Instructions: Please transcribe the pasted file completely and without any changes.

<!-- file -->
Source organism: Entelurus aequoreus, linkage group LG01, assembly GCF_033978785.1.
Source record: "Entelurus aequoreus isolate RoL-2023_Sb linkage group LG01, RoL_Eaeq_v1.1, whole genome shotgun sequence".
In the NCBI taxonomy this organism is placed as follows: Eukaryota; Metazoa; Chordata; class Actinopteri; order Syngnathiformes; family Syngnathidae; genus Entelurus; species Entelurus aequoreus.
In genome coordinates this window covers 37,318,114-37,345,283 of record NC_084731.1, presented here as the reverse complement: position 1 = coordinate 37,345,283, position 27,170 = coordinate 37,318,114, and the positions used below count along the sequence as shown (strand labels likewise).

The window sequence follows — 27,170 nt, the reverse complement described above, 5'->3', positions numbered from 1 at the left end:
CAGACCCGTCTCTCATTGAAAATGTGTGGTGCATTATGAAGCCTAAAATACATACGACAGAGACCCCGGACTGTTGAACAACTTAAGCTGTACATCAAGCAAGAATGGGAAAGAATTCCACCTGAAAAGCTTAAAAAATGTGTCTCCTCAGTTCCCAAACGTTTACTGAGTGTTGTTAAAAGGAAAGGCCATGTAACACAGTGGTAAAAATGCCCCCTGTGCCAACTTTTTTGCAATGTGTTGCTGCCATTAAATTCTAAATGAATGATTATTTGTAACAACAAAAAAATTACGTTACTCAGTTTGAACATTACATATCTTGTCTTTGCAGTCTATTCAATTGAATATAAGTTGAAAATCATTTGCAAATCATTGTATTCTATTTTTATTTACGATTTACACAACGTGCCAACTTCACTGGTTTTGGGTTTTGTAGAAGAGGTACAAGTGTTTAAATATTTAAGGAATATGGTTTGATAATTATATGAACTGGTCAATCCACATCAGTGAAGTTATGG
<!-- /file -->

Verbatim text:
Source organism: Entelurus aequoreus, linkage group LG01, assembly GCF_033978785.1.
Source record: "Entelurus aequoreus isolate RoL-2023_Sb linkage group LG01, RoL_Eaeq_v1.1, whole genome shotgun sequence".
In the NCBI taxonomy this organism is placed as follows: Eukaryota; Metazoa; Chordata; class Actinopteri; order Syngnathiformes; family Syngnathidae; genus Entelurus; species Entelurus aequoreus.
In genome coordinates this window covers 37,318,114-37,345,283 of record NC_084731.1, presented here as the reverse complement: position 1 = coordinate 37,345,283, position 27,170 = coordinate 37,318,114, and the positions used below count along the sequence as shown (strand labels likewise).

The window sequence follows — 27,170 nt, the reverse complement described above, 5'->3', positions numbered from 1 at the left end:
CAGACCCGTCTCTCATTGAAAATGTGTGGTGCATTATGAAGCCTAAAATACATACGACAGAGACCCCGGACTGTTGAACAACTTAAGCTGTACATCAAGCAAGAATGGGAAAGAATTCCACCTGAAAAGCTTAAAAAATGTGTCTCCTCAGTTCCCAAACGTTTACTGAGTGTTGTTAAAAGGAAAGGCCATGTAACACAGTGGTAAAAATGCCCCCTGTGCCAACTTTTTTGCAATGTGTTGCTGCCATTAAATTCTAAATGAATGATTATTTGTAACAACAAAAAAATTACGTTACTCAGTTTGAACATTACATATCTTGTCTTTGCAGTCTATTCAATTGAATATAAGTTGAAAATCATTTGCAAATCATTGTATTCTATTTTTATTTACGATTTACACAACGTGCCAACTTCACTGGTTTTGGGTTTTGTAGAAGAGGTACAAGTGTTTAAATATTTAAGGAATATGGTTTGATAATTATATGAACTGGTCAATCCACATCAGTGAAGTTATGG